A Parental Order also grants the intended parents parental responsibility and permanently removes it from any other person who held it before.

If you apply for a Parental Order alone, you must be biologically related to the child via sperm or egg donation. If you apply as part of a couple, either you or your partner can be related to the child.

You can only begin an application once the child is born, and it must be made within six months of the birth.

Special Guardianship Order (England, Wales, Northern Ireland)

In England, Wales, and Northern Ireland, a Special Guardianship Order appoints one or more people to be the special guardians of a child. It is for children whose legal parents are unfit to look after them.

This order grants the guardian exclusive parental responsibility, allowing them to make final decisions about the child. The legal mother and father can still be involved in their child's life, but they can't make decisions — not even minor, day-to-day ones.

Unlike with a Child Arrangements Order or Residence Order, a parent cannot apply to undo a Special Guardianship Order without permission from the court.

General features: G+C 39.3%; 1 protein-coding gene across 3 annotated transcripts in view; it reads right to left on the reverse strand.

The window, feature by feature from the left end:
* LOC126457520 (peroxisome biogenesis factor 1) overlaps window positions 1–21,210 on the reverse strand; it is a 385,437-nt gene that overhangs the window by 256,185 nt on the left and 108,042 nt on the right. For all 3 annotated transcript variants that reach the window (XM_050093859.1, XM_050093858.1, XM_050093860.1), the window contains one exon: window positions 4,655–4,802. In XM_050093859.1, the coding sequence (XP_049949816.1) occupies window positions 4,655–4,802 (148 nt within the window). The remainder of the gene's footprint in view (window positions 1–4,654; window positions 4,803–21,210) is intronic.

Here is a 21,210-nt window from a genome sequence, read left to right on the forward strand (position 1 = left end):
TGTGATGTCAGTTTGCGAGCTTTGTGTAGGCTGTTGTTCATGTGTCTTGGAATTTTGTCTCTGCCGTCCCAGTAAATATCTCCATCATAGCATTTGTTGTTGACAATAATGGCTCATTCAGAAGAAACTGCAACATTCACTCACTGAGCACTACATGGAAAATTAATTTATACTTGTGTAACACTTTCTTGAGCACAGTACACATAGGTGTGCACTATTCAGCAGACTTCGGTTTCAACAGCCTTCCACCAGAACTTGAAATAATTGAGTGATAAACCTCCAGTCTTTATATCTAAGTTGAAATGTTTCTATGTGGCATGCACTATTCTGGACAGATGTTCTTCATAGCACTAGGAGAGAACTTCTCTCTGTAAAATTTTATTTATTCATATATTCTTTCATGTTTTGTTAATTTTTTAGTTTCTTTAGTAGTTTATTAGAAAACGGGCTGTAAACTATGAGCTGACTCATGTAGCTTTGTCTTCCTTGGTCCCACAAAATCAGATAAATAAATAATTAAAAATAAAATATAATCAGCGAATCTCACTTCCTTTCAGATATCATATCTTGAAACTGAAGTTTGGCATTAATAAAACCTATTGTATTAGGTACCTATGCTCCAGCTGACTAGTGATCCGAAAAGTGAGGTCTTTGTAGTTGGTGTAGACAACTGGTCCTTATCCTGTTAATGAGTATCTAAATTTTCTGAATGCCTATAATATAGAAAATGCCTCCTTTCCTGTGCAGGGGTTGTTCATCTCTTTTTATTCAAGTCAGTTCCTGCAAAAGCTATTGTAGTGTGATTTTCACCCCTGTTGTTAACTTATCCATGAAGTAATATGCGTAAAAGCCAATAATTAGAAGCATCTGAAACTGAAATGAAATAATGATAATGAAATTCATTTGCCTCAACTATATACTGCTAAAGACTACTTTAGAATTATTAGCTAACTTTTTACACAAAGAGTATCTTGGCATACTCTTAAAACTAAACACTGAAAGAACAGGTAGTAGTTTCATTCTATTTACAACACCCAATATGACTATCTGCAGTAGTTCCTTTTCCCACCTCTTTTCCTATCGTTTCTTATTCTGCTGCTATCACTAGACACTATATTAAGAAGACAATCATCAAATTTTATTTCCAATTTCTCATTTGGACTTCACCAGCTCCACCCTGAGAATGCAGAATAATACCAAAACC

Following court orders correctly

When a court issues orders, you must follow them. If you don't, you can be brought back to court, fined and more.

But orders are complicated, especially for residence and contact. When exactly does "Week 2" begin this month? Which day marks the middle of summer holiday?

Use Custody X Change to plug your order into a calendar you can edit, share and print so you'll never have to wonder whether you're following the order correctly.

With the Custody X Change online app, you can combine schedules for the school year, summer and special occasions into one calendar.

You can even track how well court orders are being followed with our parenting time tracker and parenting journal.

Custody X Change has all the tools you need to set your new parenting arrangement up for success.